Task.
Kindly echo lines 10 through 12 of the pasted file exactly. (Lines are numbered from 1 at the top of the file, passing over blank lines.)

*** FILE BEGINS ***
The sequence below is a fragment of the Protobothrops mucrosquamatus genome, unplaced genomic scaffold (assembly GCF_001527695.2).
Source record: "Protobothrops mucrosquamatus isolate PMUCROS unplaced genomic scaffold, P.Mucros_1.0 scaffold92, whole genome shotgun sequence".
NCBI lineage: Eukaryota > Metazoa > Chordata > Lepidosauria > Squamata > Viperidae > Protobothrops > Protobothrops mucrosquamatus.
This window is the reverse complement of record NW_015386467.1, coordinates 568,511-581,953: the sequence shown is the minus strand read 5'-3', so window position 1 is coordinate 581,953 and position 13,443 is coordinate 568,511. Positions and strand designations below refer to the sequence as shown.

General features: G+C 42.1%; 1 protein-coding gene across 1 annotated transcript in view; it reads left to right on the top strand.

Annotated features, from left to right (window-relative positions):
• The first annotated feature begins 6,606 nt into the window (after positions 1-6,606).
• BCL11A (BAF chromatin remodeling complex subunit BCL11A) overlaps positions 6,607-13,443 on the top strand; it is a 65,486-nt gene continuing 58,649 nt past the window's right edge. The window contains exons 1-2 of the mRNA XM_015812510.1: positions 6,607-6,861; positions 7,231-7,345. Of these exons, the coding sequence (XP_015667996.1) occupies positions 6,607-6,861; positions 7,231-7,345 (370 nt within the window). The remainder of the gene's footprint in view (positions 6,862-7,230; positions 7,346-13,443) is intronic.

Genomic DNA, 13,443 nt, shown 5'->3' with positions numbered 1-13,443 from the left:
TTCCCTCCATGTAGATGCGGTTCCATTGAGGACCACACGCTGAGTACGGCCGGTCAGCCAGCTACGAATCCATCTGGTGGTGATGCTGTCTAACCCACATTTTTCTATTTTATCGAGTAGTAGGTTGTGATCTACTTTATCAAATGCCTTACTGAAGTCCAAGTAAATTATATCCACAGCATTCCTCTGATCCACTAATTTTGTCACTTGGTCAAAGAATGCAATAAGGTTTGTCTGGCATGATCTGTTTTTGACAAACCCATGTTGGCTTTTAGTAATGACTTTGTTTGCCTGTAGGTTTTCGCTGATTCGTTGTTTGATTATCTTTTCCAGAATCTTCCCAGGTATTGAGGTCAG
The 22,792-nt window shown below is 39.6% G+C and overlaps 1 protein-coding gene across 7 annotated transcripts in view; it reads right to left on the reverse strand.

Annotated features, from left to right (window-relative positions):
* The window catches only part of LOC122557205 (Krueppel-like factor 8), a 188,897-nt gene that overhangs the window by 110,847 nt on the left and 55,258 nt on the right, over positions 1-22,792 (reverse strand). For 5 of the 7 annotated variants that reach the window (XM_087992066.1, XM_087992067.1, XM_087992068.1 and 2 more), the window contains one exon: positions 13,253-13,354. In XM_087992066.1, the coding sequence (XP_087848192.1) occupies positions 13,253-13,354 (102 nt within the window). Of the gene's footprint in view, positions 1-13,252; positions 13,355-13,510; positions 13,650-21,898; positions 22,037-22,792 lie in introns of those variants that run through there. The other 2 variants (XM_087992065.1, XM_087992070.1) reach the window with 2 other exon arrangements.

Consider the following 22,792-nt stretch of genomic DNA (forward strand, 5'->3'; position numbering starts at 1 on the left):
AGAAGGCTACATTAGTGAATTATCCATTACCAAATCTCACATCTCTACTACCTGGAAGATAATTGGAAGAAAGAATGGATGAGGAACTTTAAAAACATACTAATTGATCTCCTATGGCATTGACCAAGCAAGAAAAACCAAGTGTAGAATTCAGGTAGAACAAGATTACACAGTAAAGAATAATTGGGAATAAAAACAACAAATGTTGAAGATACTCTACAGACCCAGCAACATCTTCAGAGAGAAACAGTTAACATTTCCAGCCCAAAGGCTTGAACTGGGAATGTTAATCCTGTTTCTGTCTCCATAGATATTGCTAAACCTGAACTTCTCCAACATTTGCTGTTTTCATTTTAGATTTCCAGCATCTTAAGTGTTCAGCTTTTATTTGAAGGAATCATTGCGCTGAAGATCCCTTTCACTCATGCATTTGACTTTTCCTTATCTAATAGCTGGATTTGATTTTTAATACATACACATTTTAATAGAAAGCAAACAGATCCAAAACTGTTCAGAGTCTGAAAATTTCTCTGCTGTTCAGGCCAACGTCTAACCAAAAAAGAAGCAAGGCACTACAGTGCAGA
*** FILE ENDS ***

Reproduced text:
TTCCCTCCATGTAGATGCGGTTCCATTGAGGACCACACGCTGAGTACGGCCGGTCAGCCAGCTACGAATCCATCTGGTGGTGATGCTGTCTAACCCACATTTTTCTATTTTATCGAGTAGTAGGTTGTGATCTACTTTATCAAATGCCTTACTGAAGTCCAAGTAAATTATATCCACAGCATTCCTCTGATCCACTAATTTTGTCACTTGGTCAAAGAATGCAATAAGGTTTGTCTGGCATGATCTGTTTTTGACAAACCCATGTTGGCTTTTAGTAATGACTTTGTTTGCCTGTAGGTTTTCGCTGATTCGTTGTTTGATTATCTTTTCCAGAATCTTCCCAGGTATTGAGGTCAG
The 22,792-nt window shown below is 39.6% G+C and overlaps 1 protein-coding gene across 7 annotated transcripts in view; it reads right to left on the reverse strand.

Annotated features, from left to right (window-relative positions):